D2 Corporate Solutions, based in Paisley, expects to expand its staff from 24 to 30 as it builds on a successful platform in the north-east of England and targets Manchester.
Last month US corporate broking giant Lockton stepped up the turf war in the Scottish market with a major expansion of its existing operation including a new office in Glasgow, saying there was "significant untapped demand" across a range of industries.
David McGinnigle, who co-founded d2 with Derek Templeton in 2002, said the swallowing up of smaller firms by the likes of Glasgow-based Giles, now part of US giant Gallagher , had helped the start-up.
"A lot of the owner-managed businesses were owned by people in their fifties…and one or two of the well-known players were quite aggressive in taking out a lot of the competition. We are looking to expand and grow our business, but organically, we are not interested in acquisition."
D2 has found its original commercial insurance business supported by the recovering economy, while its six-year-old offshoot d2 Financial Solutions is making a well-timed run at the pensions auto-enrolment market.
"Our core business was originally manufacturing and engineering-type businesses," Mr McGinnigle said. "Despite all the doom and gloom, there are still some good quality businesses here that are doing well."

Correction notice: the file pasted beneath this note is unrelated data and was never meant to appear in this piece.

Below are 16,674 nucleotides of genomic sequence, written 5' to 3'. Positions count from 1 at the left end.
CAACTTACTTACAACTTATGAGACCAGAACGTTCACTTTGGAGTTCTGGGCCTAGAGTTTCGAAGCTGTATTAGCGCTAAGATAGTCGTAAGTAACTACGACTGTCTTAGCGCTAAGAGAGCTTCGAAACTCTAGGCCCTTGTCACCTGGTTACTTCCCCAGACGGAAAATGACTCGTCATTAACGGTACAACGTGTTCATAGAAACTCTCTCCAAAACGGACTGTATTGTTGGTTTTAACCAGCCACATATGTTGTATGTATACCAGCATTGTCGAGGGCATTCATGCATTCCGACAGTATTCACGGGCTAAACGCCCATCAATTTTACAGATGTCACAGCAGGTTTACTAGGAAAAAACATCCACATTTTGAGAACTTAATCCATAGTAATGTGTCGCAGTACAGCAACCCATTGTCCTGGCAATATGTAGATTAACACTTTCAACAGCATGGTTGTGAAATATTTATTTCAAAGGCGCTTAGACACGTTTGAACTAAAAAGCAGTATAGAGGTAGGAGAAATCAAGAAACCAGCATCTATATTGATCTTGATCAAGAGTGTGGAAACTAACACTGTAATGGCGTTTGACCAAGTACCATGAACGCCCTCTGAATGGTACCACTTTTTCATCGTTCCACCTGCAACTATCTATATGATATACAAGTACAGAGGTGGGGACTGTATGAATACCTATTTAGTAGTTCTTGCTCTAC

The firm now also has a strong position in construction and a healthy client base in the food and drink sector among others.
The co-founder, who like his business partner cut his teeth in roles with industry leaders including Aon, says a push across the Border has paid off, the region now delivering around a quarter of turnover.
"We have always found competition in Scotland is fierce, but slightly less so in the north-east of England," Mr McGinnigle said.
Now he is driving d2 into Manchester, and believes that will contribute to a 25 per cent uplift in headcount in the not too distant future. "There has been a lot of turmoil," Mr McGinnigle said, noting that leading player Towergate was routing some acquired brokerage business through call centres.
"There are also new products coming out such as cyber-insurance. I am not saying clients are beating a path to our door for it, but it is one for the future."
The financial solutions arm has found plenty of opportunity in pensions auto-enrolment. "A lot of businesses have completely underestimated the amount of work and responsibility that is needed, " Mr McGinnigle said, adding that one leading market player had found itself over-extended and had already shut its doors to new business.